by Nola

She gave me a heart for Christmas two years ago. I wear it on a chain around my neck with two other charms from the same jewelry designer. It is small and covered in red enamel. I wear it almost daily.

Then one day, it dropped from my neck and hit my kitchen floor. I told her this and she gasped. “What?” I asked. “It didn’t break, did it?” she responded. “Yes, it chipped the enamel. That is what I’m trying to tell you. It’s no big deal. I’ll have the jeweler fix it. What’s wrong?” I prodded. She looked nervous and said, “That’s bad luck.”

I did get it repaired. If you take the time to notice, you can see the touch-up.

And isn’t that just the point? One gives one’s heart. It gets broken. Then mended. But the scar remains as a reminder.


I am struggling with her death. I think it is the unexpectedness of it coupled with our closeness. There is some goofy meme out there that says something like, “I’d rather have four quarters than one hundred pennies.” Except it doesn’t have an asterisk to warn that when you lose a quarter, it leaves a gaping gash. Like the hull of your ship is ripped open like a tin can taking on water.

The loneliness I feel is stunning and stinging. It’s worse when the loneliness hits when I am not alone. Ah, then to struggle through the social niceties of casual conversations. It’s exhausting.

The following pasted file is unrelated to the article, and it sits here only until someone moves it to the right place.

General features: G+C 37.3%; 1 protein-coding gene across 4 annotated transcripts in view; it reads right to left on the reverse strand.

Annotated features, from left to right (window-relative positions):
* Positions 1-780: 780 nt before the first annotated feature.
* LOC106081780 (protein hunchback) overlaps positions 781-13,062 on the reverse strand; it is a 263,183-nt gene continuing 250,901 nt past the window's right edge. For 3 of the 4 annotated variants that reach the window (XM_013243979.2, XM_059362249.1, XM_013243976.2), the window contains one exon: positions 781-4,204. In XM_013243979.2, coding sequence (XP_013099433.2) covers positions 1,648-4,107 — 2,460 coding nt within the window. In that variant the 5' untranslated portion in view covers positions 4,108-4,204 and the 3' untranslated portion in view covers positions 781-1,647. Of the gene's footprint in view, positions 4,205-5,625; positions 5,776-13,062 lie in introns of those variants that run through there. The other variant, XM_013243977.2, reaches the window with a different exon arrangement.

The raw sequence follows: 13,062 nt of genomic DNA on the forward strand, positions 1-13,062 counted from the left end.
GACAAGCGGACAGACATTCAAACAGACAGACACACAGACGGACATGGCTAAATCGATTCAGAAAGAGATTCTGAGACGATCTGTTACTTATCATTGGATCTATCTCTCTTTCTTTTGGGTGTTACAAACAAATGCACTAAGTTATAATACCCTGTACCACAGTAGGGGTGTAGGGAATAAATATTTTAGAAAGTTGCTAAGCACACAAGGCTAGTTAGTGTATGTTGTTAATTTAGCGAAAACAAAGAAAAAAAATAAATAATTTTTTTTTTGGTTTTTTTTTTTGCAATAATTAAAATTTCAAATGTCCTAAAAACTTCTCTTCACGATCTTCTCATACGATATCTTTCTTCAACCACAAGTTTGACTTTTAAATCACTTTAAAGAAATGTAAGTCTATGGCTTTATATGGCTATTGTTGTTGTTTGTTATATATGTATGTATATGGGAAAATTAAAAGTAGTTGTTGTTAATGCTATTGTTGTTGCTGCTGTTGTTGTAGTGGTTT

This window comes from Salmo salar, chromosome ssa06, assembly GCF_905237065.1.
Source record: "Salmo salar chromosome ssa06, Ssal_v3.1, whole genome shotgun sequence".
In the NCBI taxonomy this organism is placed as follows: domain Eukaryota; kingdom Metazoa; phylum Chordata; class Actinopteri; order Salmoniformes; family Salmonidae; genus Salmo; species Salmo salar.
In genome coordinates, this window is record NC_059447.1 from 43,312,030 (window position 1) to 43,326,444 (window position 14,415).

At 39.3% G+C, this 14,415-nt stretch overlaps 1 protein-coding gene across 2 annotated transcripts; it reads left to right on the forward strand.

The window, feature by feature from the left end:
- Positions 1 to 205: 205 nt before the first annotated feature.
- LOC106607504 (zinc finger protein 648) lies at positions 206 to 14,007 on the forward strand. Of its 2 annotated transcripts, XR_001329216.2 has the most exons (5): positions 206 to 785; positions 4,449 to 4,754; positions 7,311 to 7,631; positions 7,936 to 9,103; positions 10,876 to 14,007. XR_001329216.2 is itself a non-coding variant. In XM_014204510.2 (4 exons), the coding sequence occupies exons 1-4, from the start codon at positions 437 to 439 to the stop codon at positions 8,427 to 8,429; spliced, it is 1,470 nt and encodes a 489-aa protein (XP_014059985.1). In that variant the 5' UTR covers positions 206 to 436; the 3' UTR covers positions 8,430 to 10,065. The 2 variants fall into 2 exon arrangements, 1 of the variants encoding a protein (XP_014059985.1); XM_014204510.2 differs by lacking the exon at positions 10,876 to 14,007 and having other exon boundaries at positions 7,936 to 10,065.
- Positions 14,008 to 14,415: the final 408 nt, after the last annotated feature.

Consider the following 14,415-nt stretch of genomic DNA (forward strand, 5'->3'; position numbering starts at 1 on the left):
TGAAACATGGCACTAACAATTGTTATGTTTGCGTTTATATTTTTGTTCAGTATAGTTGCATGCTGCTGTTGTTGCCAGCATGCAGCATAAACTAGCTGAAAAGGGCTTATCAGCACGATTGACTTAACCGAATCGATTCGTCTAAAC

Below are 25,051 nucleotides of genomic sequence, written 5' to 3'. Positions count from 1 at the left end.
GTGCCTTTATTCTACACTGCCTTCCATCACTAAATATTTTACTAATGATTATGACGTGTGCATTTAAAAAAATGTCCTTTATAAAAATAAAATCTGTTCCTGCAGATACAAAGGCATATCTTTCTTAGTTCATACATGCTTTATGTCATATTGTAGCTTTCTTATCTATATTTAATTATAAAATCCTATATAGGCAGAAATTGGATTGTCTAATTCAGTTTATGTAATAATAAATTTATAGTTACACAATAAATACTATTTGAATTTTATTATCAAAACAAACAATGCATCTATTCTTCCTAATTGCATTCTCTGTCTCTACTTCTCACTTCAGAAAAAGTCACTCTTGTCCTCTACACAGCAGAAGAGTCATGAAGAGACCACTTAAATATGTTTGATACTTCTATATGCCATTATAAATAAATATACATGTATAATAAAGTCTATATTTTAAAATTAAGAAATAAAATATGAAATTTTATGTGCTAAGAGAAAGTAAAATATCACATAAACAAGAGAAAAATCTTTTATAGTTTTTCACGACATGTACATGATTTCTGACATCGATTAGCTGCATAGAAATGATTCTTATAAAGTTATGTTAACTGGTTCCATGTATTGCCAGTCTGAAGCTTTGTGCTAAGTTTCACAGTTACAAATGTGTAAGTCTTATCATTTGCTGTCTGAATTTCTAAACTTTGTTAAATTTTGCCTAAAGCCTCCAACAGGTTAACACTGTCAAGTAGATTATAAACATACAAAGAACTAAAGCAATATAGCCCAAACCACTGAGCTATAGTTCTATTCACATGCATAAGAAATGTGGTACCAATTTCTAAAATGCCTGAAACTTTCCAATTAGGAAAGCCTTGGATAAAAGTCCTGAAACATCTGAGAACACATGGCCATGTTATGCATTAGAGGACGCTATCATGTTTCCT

Depression is a sneaky thing. It creeps slowly, imperceptibly, until it is all there is. There is no joy; there is no energy; there is no comfort. But there is hope. Hope that if not tomorrow then the next day or the one after that — that one day soon the fog of depression will lift and you will slide into your old self again. This is what always has happened, and it is what will happen this time.

Except. Except my old self with its old heart has a new scar. And there is no going back to what it was. I regret every opportunity I squandered to be in her presence. I want to save everything I have that makes me think of her. I want the urge to call her on my drive home to pass. I want to hear her laugh again. I want her back.

Bad luck, indeed.

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